Make Every Experience Count
“Breathe in experience; breathe out poetry”- Muriel Rukeyser
“Clap your back teeth together,” the dentist said. “Now, grind.”
I did so, then he jabbed the drill back into my mouth. Pulled the trigger. As I watched arabesques of tooth-dust spiral toward the ceiling, I decided that the message from the poster was not the moral of this adventure. The text that overlaid a huge, happy heliotrope (a sunflower for those of you who despise alliteration) said “Happiness is not perfect unless shared.” I wasn’t sure this could be my great philosophical epiphany for the day. Every time I went to the dentist, a new poster had been hung. Something for the patient to stare vacantly and ponder over while the dentist played mad scientist in your mouth.
Though I’m not a fan of New Year’s Resolutions, I’ve decided to at least do one literary action. I’d like to pay attention to things more, which would mean eavesdropping more and noticing details. Walking downtown in my own city, I noticed some strange niceties I’d never noticed before. This is important for any writer, poet, or blogger. Pay attention to the things around you because they will inspire your work. Use everything around you. Experience is the elixir that we drink; when, hungover from inspiration, we spew it out, we create something called literature.
That’s what I vowed to do, to learn from every single experience. Every minute of your life spent not paying attention could be replaced by a minute of observation. Every person around you is a story. Just listen, just watch. The stories and words will come to you. Even in the dentist.
While waiting for the Novocaine to take effect, I spoke with the dental assistant. We talked whenever I went in, because she had graduated from my high school years ago. She’d gotten married since then, and apparently, had a baby. As she told me. I recounted the same stories I always recounted, mostly about the wonders of Germany. About staying with billionaires and living near palaces and going clubbing.
Only half my face felt pillow-puffy, but I told the dentist to go to work anyways, since I didn’t think it would matter. Weeks ago, or maybe months it seems, I cracked my tooth. I cannot, however, remember how this happened. I may have lost some of it in an apple or maybe it cracked while I tried to break open a crab’s pincer with my front teeth. Maybe I had fallen or had gotten slammed in the face with a basketball. I had to get it fixed, since I wore only half my tooth. That made me look pretty goofy, I guess.
You know the dentist drill. Not just the routine, but that awesomely powerful drill that cuts through bone. I tried to pay attention, but the drill began to feel like an electric shock. The Novocaine affected all the wrong parts of me. My gums began to bleed and I could taste the blood mixed with sharp bits of my tooth. He poked me again for good measure with the needle because maybe he noticed my legs having spasms each time he began to drill. Still, it hurt acutely and strangely. That pain only your teeth can feel.
Why am I telling you this? To tell a story, to prove a point. There is not much of a moral to this story. If it were a horror, he’d be drilling through my eye. Instead, this was a lesson in pain. And in men.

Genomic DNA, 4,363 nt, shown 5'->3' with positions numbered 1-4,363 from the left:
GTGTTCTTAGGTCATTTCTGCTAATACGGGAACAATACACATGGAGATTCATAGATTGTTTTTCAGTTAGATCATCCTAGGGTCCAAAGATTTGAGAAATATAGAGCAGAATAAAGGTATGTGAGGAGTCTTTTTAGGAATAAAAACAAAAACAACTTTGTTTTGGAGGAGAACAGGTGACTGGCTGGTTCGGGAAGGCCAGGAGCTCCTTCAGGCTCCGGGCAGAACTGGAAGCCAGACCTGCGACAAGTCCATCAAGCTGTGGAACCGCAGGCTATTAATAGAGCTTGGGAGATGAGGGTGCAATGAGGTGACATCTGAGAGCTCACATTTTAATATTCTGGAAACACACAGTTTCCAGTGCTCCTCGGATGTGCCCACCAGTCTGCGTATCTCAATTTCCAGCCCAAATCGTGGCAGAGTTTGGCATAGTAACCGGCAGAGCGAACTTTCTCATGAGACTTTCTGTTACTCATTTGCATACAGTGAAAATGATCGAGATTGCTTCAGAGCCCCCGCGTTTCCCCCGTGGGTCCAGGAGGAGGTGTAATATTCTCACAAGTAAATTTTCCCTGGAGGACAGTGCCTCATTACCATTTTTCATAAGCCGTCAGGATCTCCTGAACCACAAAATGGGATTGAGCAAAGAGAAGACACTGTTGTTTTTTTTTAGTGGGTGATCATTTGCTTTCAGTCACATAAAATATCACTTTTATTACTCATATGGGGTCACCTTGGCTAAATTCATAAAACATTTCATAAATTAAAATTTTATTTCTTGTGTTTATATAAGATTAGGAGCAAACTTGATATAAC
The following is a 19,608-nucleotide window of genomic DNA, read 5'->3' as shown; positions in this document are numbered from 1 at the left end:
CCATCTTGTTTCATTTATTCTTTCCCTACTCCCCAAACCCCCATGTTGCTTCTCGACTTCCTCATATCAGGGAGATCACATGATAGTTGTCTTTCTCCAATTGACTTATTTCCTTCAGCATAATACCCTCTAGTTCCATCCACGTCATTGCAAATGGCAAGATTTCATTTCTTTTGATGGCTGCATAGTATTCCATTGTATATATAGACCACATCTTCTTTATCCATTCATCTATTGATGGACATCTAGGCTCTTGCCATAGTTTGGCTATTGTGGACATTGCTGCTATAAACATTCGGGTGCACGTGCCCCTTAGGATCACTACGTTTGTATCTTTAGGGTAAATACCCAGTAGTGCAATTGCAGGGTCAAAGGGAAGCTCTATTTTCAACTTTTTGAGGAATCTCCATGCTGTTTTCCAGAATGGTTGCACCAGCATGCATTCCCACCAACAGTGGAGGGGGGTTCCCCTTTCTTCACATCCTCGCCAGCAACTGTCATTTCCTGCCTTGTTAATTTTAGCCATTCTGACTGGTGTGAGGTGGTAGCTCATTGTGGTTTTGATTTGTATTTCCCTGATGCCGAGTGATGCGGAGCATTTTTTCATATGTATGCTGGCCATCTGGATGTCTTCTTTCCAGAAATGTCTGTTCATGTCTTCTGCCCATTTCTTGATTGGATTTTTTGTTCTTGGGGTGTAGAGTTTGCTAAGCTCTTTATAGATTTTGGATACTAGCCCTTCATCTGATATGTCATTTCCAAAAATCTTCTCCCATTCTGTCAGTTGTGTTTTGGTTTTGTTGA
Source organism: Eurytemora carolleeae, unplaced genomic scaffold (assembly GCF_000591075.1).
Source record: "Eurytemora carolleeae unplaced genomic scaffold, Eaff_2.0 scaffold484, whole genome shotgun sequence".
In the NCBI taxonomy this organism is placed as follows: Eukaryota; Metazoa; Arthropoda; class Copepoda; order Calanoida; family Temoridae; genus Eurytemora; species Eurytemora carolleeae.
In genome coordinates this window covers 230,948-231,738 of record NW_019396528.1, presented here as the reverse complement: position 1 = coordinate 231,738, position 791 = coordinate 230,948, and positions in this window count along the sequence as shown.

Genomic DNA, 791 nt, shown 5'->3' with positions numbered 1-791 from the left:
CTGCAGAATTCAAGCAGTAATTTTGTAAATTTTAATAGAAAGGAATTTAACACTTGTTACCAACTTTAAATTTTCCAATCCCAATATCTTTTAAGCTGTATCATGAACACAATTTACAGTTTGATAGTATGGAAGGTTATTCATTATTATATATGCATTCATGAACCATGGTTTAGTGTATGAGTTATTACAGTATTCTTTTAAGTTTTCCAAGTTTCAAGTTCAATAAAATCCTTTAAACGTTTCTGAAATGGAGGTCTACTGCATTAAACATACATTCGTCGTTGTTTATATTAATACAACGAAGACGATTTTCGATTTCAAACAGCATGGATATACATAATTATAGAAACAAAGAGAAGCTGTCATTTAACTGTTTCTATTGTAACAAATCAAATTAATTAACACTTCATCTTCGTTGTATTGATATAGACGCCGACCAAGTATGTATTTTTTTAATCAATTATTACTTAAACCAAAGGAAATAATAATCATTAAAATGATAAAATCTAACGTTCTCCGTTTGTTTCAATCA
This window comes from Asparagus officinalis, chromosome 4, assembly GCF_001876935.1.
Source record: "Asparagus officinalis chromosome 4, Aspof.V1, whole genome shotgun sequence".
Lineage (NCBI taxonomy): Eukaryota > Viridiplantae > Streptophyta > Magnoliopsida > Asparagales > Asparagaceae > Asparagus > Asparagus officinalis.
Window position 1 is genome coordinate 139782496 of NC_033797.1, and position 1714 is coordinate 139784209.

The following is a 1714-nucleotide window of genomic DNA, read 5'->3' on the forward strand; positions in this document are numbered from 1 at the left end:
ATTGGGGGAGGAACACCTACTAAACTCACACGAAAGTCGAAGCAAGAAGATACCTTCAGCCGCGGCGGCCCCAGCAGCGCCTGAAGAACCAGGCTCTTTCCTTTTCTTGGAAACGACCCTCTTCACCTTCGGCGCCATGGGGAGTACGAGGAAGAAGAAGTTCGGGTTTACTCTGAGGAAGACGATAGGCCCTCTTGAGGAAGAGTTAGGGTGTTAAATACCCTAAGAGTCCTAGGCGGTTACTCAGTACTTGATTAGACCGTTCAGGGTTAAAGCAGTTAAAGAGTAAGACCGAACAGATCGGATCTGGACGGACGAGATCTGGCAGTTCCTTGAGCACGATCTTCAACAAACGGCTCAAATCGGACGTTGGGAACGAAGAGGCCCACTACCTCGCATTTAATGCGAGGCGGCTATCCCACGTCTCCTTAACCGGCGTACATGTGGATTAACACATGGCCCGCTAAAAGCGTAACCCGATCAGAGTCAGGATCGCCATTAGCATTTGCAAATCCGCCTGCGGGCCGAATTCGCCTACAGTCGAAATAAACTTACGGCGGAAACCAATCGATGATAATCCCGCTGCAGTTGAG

Men, I frankly believe, would rather endure pain than embarrassment. I believed that if I had reacted as if in pain, I would look weak. What would the dental assistant think of me then, this scrawny boy of hardly 18? I was pathetic. It was just a little pain. Just a little.
Maybe men who went off to war believed the same. War naturally scared the crap out of them, but they vowed to not show it. Instead, they went off to war as a cocky gang. Ready to kill Nazis or Communists or whoever Uncle Sam now deemed the enemy. Sure, they were frightened by the blood, bullets, and death. But each smirked at the ones who admitted their fear. They were bound by a code of honor based on embarrassment. I read about this sort of fear once in a book by Tim O’Brien, who happens to be the only war author I truly ever appreciated.
Fear, not pride, inspires so many great acts. Not pride, but rather fear of losing pride makes men do strange things. Like walk into wars where they know they may die. Or refuse more numbing agents because if I did, I’d look so unmanly.
All of this I began thinking up while leaned back in the dentist’s chair, lights blinding me, metal probes clanging around in my mouth. Blood, drool, and the gel used to make fillings began pooling on my chin, then running down onto my neck. I could not much do anything. I would wince, then rein myself in. There was no pain, I told myself. I felt no pain. I am young, invincible, and immortal. Of course nothing could ever really hurt me.
So even cracking a tooth in half gives us lessons. I’ve manged to write about this one for almost 1,000 words which is rather satisfying since in the past few days, I have been unable to write any blog posts. I have immersed myself in books and in writing my own fictional material. Inspiration, though, comes from everyday experiences. As a writer, maybe it’s my job to pay attention. Even when I’m embarrassing myself, blood-colored spittle leaking out of my mouth, I am learning something.
Take a walk. Go get coffee. Begin talking to people. Learn the stories that might inspire you. Live the stories that might become your next masterpiece. Notice everything your eyes can see. Listen even to silence, for even that speaks with great magnitude. Perhaps I do have a New Year’s Resolution: pay attention and make use of my life. Simply, allow myself to be inspired.
Posted on January 2, 2012, in Blogging, Poetry, writer, Writing, writing advice and tagged cavity, dentist, Derek Berry, fiction, filling, humor, poem, poetry, word salad, writer, writing. Bookmark the permalink. 1 Comment.